DNP Programs Maine

Take your practice to the next level by building on your knowledge and strengthening your clinical and leadership skill through the Doctor of Nursing Practice (DNP) degree program. The DNP coursework covers quality improvement, healthcare policy, patient advocacy, information systems and technology, evidence-based practice, and organizational and systems leadership that will help nurses improve patient outcomes and make a difference in the lives of patients, families, communities, and populations. The emphasis on these areas exceeds the capacity of instruction offered in the master’s level education. The goal is to produce experts in a specialized area of advanced care who will utilize evidenced-based, innovative practice based on the credible application of research findings.

As the American Association of Colleges of Nursing (AACN) and advanced practice specialty associations such as American Association of Nurse Practitioners recommend the doctoral degree for advanced practice, it is essential to heed the recommendations for career advancement. After completing the program, you will have the expertise to take up additional responsibilities in practice and leadership, translate research to improve patient outcomes and improve efficiency in the healthcare system. In this capacity, you’ll not only achieve your personal and professional goals but also use your experience and expertise to positively influence the healthcare system at the individual and organizational levels.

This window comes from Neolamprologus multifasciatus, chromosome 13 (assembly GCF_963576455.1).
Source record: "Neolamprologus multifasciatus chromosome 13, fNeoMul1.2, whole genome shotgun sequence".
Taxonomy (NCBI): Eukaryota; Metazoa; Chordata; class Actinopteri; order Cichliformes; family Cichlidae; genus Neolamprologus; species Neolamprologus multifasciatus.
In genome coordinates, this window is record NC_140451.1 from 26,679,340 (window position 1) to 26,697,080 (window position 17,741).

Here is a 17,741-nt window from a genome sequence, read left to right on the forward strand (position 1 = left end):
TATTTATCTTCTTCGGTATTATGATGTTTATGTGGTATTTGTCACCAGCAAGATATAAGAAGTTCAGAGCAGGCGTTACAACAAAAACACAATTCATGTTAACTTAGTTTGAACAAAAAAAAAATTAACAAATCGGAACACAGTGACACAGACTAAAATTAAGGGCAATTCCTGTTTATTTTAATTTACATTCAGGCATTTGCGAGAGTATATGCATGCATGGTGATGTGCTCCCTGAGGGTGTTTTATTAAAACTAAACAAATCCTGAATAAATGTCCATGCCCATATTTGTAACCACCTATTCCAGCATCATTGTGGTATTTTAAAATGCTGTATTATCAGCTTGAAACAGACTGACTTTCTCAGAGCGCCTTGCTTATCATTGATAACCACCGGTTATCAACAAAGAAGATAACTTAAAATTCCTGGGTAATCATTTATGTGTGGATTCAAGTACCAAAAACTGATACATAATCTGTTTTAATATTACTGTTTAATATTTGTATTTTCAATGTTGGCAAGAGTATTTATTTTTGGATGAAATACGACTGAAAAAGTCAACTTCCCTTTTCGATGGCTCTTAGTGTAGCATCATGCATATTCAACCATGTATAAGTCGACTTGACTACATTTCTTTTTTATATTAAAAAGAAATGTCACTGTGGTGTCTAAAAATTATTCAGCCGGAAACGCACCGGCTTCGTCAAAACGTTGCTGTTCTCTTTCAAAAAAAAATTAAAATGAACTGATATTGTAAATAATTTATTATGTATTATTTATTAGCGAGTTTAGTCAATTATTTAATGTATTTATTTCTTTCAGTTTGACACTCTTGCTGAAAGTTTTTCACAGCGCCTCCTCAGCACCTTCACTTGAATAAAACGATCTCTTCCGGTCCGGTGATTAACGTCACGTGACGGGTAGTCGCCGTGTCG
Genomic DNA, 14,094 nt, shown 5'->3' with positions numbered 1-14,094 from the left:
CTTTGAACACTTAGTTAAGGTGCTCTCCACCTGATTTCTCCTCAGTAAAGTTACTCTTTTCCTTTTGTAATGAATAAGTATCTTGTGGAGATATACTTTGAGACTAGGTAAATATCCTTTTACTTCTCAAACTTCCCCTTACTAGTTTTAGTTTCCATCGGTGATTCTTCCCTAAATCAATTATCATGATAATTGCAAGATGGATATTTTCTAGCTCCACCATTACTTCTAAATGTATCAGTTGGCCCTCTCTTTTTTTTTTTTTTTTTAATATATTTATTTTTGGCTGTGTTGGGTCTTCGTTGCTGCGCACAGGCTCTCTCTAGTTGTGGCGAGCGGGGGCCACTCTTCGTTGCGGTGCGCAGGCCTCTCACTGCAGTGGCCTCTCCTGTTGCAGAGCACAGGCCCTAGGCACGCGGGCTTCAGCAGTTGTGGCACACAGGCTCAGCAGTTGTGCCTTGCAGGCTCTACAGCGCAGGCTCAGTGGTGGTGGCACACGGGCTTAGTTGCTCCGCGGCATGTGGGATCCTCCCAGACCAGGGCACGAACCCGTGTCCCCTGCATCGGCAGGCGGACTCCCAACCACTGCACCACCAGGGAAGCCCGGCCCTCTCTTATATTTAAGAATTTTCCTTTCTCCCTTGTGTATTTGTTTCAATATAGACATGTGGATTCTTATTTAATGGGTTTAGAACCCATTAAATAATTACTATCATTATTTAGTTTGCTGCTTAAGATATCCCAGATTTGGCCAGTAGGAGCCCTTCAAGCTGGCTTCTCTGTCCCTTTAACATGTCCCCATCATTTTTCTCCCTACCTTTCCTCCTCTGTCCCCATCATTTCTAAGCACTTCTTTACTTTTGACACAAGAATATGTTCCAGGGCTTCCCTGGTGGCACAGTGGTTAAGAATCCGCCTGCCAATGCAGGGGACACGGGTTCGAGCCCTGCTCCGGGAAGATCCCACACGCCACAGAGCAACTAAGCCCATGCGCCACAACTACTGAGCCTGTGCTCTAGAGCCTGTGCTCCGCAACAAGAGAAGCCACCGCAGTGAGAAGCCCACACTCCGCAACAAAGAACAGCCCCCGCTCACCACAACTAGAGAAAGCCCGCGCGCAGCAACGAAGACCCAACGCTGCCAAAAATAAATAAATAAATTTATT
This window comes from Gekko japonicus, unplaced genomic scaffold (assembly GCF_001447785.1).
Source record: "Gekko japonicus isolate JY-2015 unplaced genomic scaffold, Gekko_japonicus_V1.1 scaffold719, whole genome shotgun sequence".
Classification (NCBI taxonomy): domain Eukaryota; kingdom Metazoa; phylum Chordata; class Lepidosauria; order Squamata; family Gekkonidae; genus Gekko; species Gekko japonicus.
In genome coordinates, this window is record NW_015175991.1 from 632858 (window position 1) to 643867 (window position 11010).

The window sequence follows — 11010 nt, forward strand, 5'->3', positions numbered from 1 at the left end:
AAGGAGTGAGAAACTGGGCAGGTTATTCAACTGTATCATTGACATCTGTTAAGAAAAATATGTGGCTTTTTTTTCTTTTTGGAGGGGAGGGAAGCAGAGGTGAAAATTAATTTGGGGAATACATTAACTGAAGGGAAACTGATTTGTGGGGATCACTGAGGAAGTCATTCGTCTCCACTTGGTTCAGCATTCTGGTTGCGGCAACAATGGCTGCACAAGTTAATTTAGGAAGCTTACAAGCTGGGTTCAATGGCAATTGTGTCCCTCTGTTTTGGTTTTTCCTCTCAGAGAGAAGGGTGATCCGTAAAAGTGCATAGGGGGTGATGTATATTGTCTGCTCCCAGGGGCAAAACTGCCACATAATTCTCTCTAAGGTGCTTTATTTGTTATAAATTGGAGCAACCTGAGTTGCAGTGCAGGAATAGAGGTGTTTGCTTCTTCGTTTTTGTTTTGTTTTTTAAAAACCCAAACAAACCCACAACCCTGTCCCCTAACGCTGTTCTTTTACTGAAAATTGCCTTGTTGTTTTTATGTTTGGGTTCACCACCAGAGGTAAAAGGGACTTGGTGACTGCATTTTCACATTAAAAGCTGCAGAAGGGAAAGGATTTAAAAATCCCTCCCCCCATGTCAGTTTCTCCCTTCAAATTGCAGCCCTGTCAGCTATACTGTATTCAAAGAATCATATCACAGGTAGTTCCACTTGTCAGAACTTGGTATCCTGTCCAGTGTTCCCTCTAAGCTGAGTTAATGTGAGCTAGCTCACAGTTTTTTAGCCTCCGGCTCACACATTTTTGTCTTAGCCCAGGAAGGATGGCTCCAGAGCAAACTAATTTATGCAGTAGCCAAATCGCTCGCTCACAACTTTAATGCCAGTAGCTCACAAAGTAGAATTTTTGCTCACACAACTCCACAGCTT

The DNP program is targeted to individuals with a master’s degree in nursing, particularly nurses who have acquired certification in an advanced practice specialty. Some DNP programs in Maine offer additional entry options, such as through the BSN to DNP pathway and for those pursuing a second degree.

Reasons to Get A DNP